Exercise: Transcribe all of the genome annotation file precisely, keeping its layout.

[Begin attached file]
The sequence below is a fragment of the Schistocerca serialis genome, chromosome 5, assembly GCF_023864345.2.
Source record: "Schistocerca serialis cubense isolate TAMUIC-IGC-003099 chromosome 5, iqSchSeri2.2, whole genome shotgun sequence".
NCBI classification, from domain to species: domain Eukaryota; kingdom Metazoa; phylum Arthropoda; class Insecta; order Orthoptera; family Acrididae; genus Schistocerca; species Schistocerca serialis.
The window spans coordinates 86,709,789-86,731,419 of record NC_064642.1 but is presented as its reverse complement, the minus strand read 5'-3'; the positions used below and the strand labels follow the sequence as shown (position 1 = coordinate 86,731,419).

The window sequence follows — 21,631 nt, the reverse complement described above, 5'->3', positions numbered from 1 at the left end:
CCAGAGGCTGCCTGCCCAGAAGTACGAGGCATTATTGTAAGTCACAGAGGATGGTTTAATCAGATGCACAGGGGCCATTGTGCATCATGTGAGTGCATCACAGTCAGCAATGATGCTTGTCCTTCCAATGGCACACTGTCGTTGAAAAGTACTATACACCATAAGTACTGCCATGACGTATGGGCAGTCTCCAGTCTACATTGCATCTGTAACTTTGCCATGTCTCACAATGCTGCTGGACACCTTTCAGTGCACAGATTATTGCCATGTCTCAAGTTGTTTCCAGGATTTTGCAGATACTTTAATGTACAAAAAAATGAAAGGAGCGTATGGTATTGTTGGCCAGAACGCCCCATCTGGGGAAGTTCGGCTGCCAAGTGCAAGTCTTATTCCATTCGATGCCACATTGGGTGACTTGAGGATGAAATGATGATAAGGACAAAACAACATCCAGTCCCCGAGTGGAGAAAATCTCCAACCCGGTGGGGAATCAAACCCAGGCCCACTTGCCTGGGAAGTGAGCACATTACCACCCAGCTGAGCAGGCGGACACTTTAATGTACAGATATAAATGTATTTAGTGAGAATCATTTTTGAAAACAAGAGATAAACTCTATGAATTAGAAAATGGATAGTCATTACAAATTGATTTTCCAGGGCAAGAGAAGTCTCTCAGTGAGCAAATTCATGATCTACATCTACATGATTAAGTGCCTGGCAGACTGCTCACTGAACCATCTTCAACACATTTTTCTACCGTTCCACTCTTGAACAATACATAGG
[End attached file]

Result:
The sequence below is a fragment of the Schistocerca serialis genome, chromosome 5, assembly GCF_023864345.2.
Source record: "Schistocerca serialis cubense isolate TAMUIC-IGC-003099 chromosome 5, iqSchSeri2.2, whole genome shotgun sequence".
NCBI classification, from domain to species: domain Eukaryota; kingdom Metazoa; phylum Arthropoda; class Insecta; order Orthoptera; family Acrididae; genus Schistocerca; species Schistocerca serialis.
The window spans coordinates 86,709,789-86,731,419 of record NC_064642.1 but is presented as its reverse complement, the minus strand read 5'-3'; the positions used below and the strand labels follow the sequence as shown (position 1 = coordinate 86,731,419).

The window sequence follows — 21,631 nt, the reverse complement described above, 5'->3', positions numbered from 1 at the left end:
CCAGAGGCTGCCTGCCCAGAAGTACGAGGCATTATTGTAAGTCACAGAGGATGGTTTAATCAGATGCACAGGGGCCATTGTGCATCATGTGAGTGCATCACAGTCAGCAATGATGCTTGTCCTTCCAATGGCACACTGTCGTTGAAAAGTACTATACACCATAAGTACTGCCATGACGTATGGGCAGTCTCCAGTCTACATTGCATCTGTAACTTTGCCATGTCTCACAATGCTGCTGGACACCTTTCAGTGCACAGATTATTGCCATGTCTCAAGTTGTTTCCAGGATTTTGCAGATACTTTAATGTACAAAAAAATGAAAGGAGCGTATGGTATTGTTGGCCAGAACGCCCCATCTGGGGAAGTTCGGCTGCCAAGTGCAAGTCTTATTCCATTCGATGCCACATTGGGTGACTTGAGGATGAAATGATGATAAGGACAAAACAACATCCAGTCCCCGAGTGGAGAAAATCTCCAACCCGGTGGGGAATCAAACCCAGGCCCACTTGCCTGGGAAGTGAGCACATTACCACCCAGCTGAGCAGGCGGACACTTTAATGTACAGATATAAATGTATTTAGTGAGAATCATTTTTGAAAACAAGAGATAAACTCTATGAATTAGAAAATGGATAGTCATTACAAATTGATTTTCCAGGGCAAGAGAAGTCTCTCAGTGAGCAAATTCATGATCTACATCTACATGATTAAGTGCCTGGCAGACTGCTCACTGAACCATCTTCAACACATTTTTCTACCGTTCCACTCTTGAACAATACATAGG